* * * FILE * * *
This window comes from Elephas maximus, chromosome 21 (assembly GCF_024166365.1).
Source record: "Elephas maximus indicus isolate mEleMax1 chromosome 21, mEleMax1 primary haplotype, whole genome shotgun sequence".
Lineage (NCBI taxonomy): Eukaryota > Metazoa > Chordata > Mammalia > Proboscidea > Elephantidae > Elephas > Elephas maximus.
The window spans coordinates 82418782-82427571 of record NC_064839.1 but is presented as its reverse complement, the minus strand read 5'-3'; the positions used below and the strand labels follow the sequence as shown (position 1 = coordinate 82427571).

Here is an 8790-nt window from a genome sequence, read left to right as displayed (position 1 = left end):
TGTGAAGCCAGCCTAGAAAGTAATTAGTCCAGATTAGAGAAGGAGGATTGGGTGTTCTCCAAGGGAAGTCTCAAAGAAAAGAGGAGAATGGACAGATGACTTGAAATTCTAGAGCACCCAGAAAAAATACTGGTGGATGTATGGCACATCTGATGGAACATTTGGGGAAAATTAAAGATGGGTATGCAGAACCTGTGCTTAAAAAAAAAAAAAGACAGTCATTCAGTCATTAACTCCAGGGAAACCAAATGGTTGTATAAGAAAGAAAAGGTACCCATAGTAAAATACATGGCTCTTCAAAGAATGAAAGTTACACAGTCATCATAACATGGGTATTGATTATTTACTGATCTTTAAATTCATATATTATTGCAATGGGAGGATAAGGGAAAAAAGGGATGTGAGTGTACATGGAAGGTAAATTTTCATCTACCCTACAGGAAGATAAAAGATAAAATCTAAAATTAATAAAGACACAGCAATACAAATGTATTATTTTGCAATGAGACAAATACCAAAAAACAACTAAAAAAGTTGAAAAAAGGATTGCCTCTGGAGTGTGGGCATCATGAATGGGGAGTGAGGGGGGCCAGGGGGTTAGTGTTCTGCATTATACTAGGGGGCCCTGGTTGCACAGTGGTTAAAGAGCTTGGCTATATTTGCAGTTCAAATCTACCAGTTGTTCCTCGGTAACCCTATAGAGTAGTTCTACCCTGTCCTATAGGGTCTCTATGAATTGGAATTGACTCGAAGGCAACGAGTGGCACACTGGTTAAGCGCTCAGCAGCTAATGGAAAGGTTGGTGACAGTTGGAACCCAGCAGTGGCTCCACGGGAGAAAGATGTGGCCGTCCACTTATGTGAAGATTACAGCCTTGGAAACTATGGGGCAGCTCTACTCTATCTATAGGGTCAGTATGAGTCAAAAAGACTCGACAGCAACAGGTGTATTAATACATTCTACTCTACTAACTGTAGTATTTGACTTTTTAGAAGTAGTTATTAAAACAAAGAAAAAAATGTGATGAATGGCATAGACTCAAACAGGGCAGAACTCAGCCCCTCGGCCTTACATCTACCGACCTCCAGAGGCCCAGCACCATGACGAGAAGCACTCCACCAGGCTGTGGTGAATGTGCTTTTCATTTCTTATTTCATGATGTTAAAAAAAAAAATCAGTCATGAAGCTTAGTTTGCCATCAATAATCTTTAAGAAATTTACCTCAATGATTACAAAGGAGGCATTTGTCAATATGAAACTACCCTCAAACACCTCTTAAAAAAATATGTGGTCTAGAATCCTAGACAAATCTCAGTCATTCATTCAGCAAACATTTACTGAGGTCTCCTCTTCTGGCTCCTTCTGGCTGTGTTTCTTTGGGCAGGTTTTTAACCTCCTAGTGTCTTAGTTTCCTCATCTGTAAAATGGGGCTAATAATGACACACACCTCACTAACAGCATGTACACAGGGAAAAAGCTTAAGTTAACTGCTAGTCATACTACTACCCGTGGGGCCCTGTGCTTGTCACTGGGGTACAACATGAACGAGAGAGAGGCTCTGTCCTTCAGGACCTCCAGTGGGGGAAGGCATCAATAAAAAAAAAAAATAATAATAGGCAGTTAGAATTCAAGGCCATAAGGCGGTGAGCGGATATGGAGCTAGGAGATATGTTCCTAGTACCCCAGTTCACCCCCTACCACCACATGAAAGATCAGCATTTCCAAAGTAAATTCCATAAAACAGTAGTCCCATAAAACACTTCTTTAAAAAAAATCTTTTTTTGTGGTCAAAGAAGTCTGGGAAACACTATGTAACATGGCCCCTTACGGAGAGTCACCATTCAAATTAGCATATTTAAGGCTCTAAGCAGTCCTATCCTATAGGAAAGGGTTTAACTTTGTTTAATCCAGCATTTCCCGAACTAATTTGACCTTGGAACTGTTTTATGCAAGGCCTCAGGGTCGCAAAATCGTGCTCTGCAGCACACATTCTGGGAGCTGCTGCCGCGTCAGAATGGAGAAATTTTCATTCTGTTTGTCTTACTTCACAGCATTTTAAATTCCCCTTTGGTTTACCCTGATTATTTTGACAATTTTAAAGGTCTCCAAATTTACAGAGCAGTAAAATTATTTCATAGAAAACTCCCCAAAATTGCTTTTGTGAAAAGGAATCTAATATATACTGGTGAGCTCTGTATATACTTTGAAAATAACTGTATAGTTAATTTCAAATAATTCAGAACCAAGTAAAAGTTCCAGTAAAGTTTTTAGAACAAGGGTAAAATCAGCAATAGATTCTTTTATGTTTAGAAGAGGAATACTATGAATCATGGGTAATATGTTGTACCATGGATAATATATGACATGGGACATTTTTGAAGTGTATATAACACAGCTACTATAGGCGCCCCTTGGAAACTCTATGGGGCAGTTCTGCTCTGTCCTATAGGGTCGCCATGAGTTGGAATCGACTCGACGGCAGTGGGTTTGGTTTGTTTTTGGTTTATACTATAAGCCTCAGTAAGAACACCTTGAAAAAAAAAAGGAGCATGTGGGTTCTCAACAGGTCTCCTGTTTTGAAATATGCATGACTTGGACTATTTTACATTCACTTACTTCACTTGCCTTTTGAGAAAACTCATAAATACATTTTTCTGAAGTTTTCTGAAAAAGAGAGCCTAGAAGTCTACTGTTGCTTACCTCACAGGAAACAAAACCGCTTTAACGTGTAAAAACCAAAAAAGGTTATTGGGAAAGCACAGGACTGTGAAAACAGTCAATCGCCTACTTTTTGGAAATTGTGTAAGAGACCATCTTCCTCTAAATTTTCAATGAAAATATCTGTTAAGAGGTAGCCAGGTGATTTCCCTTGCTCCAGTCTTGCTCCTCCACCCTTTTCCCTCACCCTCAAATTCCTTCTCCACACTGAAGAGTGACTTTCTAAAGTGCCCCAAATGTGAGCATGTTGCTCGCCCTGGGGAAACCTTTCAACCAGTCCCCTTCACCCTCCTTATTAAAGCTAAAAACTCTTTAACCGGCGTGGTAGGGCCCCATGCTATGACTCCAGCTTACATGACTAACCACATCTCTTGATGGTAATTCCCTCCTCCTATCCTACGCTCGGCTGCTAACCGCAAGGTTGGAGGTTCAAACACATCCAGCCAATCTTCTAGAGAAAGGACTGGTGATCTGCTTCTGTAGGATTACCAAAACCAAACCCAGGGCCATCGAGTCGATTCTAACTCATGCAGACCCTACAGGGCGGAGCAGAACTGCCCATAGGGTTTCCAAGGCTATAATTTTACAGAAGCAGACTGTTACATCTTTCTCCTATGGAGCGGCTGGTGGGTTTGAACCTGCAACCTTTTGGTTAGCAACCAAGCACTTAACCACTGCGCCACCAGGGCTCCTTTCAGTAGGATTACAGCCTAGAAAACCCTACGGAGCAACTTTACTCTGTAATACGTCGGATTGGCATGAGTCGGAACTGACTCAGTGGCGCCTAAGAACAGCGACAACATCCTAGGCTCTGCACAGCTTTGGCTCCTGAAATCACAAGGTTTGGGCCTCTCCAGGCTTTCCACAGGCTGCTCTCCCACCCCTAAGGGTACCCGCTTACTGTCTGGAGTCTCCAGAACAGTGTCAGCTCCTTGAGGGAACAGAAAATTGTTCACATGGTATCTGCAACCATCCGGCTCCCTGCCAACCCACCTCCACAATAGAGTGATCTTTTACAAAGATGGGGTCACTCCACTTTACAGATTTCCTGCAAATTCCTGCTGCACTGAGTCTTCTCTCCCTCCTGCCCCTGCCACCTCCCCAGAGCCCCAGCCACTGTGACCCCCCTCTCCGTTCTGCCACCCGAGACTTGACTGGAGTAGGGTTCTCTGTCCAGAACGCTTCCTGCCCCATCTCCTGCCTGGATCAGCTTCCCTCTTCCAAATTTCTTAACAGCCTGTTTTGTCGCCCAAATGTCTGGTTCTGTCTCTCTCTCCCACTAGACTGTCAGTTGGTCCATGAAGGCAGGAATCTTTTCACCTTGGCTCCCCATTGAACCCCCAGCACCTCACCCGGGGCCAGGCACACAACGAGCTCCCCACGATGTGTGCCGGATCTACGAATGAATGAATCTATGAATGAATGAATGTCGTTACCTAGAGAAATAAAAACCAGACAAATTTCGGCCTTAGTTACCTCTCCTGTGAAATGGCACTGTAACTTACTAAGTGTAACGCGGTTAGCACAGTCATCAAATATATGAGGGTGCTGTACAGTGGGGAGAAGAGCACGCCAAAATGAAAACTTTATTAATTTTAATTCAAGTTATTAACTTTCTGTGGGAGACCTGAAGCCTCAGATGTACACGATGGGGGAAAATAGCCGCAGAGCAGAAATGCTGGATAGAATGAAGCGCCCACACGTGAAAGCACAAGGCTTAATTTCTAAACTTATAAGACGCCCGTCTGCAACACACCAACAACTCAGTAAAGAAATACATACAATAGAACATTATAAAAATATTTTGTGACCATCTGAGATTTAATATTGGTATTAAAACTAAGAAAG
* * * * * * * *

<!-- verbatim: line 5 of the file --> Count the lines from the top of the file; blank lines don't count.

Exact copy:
Here is an 8790-nt window from a genome sequence, read left to right as displayed (position 1 = left end):